Ms Kathy Gibson, Chief Director: Financial Sector Conduct, NT, said it had been done because going forward there would be a need to include standards relating to benchmarks, which lay between a product, a service and a financial instrument. A benchmark was something which tracked a basket of equities or commodities and the value therein. This definition was very difficult to draft to this point, and was based on the international work being done. It was agreed that it was cumbersome, and NT was open towards it being re-worked.
Mr Topham asked whether the definition was intended to cover the actual instrument, or if it was intended to define what a benchmark index was, because people invested in such indices through instruments.
Ms Gibson said the definition was intended to be the benchmark itself.
The Chairperson suggested Adv Frank Jenkins, Senior Parliamentary Legal Advisor, look at the clause for simplification. He requested a simplified explanation of what the provision was doing in writing. If the drafting could not be simplified, as long as Members understood what was being done, it could be accepted. For now it was not. He then moved on to clause 3 (4), asking what ‘at a place or otherwise’ meant.
Ms Gibson said that it could be in the ether.
The Chairperson said the Committee was accepting sub-clause (4).
Mr Momoniat said that to be clear, the July version of the FSRB had been published, and then there had been further comments. The version circulated previously was meant to demonstrate the changes, and what NT needed to do was to indicate further changes being made to the text.
The Chairperson said he refused to deal with three documents simultaneously. He had read the Bill up until clause 46, but another version had been brought forward and that was too much. He asked if anything had been distributed without the Committee’s approval. Treasury was trying to push for things which it could not deliver on. With the FSRB, the Committee was in business mode, which means Treasury had to meet its side. There was only one bill before Parliament -- the July 2016 draft. This had been received before the previous Tuesday’s meeting, but Mr Lees had come forward having received another bill dated August 2016. Then BASA and ASISA had come forward to say they had made submissions to the July version, with the amendments having been incorporated into the August version. This would not be allowed in any other Parliament, so the Committee was saying it could not be expected to manage all the documentation. The Committee was dealing with the July version, and if stakeholders had a concern with a particular clause, they were present and could raise the matter in the meeting.
Mr Momoniat said NT was working only on the July version and the matrix, so BASA and ASISA could speak when they wanted to. Would the Committee want NT to indicate how the July version had changed, to take into account the submissions? The August version could be displayed on the digital media before the Committee.
The Chairperson said this would slow the process, because Members were supposed to have read the bill before the meeting.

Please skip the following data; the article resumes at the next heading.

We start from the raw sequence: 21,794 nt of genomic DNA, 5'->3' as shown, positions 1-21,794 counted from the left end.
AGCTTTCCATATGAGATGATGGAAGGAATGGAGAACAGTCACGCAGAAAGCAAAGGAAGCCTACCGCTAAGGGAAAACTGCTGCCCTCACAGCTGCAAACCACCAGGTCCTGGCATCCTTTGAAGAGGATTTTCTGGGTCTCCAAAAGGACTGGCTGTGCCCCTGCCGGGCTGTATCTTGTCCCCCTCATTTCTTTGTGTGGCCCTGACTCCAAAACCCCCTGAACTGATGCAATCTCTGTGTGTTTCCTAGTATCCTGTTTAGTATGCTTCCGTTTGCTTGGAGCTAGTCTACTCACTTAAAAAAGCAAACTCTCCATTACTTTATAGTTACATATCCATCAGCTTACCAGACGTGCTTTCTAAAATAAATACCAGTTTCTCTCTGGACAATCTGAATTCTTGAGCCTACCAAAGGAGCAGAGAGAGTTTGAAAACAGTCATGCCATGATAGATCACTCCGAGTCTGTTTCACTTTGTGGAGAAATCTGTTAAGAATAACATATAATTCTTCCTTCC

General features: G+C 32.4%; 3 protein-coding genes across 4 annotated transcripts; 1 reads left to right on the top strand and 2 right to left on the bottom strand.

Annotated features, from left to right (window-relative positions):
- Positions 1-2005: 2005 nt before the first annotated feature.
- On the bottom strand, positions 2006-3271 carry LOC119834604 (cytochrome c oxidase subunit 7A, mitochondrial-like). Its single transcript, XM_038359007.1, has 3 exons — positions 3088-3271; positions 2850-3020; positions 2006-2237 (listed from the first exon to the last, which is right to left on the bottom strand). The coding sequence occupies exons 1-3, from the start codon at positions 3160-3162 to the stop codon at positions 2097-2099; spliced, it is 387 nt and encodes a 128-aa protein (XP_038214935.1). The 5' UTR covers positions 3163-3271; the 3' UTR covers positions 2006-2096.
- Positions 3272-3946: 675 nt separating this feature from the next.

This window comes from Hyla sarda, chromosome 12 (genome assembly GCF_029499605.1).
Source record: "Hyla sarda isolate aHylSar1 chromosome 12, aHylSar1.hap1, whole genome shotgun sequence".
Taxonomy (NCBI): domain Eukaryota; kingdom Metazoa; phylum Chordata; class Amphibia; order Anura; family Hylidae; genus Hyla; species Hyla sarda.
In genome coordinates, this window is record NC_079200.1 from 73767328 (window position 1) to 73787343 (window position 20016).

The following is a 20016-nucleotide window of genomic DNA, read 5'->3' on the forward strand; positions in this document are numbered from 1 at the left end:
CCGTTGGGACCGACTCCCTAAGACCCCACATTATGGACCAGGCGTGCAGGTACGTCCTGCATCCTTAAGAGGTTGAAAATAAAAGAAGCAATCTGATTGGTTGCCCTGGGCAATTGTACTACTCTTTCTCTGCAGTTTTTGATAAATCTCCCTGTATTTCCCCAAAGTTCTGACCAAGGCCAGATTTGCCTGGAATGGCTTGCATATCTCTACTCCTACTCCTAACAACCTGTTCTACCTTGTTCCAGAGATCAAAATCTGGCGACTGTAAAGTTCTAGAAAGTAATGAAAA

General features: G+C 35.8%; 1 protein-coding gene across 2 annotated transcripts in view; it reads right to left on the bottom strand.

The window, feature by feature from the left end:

Mr Momoniat said alternatively, while going through the July version, NT could alert the Committee to the changes.
The Chairperson ruled that as the meeting came to each clause where stakeholders had proposed changes, NT should indicate as such, and where it was a simple matter, the Committee would agree to it. However, where it was more complex, the Committee would not accept it and require NT to come back. On clause 4, he asked what the new issues were.
Ms Gibson said she would like to revert to clause 3, because of what had just been agreed. Minor technical corrections had been made to the drafting as a result of the engagements, and further refinement to the credit definition following engagements with the National Credit Regulator and the Department of Trade and Industry.
Mr Lees asked for clarity on whether the Committee was accepting the July version of clause 3, despite later changes.
The Chairperson clarified that the clause was not being accepted, because of the new suggestion. He asked to move on to clause 4, asking what the issues in BASA and ASISA’s submissions were.
Ms Gibson said the reference in the definition of ‘financial stability’ had excluded market infrastructure, so this had now been included.
The Chairperson said he had also picked that up.
Ms Gibson said this was an unintended omission. Because of the reference to financial institutions, it was initially felt that market infrastructure would be part of that.
The Chairperson said this was not a major point, and encouraged the Committee to accept it, unless Members felt uncomfortable. Noting no objections, it was agreed to.
He asked why clause 4 (5) had been changed to designated financial services.
Ms Gibson said this was unnecessary, and it had only been deleted.
The Chairperson asked why it was unnecessary.
Ms Gibson said the responsible authority would be dealt with under sub-clause (2) and (3).
The Chairperson said he did not understand the explanation, so the Committee should come back to it. He noted that some very good grammatical changes had been made to the Bill, which clarified it and avoided the repetition of words. This was very good work, and someone internally had recognised the changes of language which made it more user friendly.
He then declared the meeting adjourned.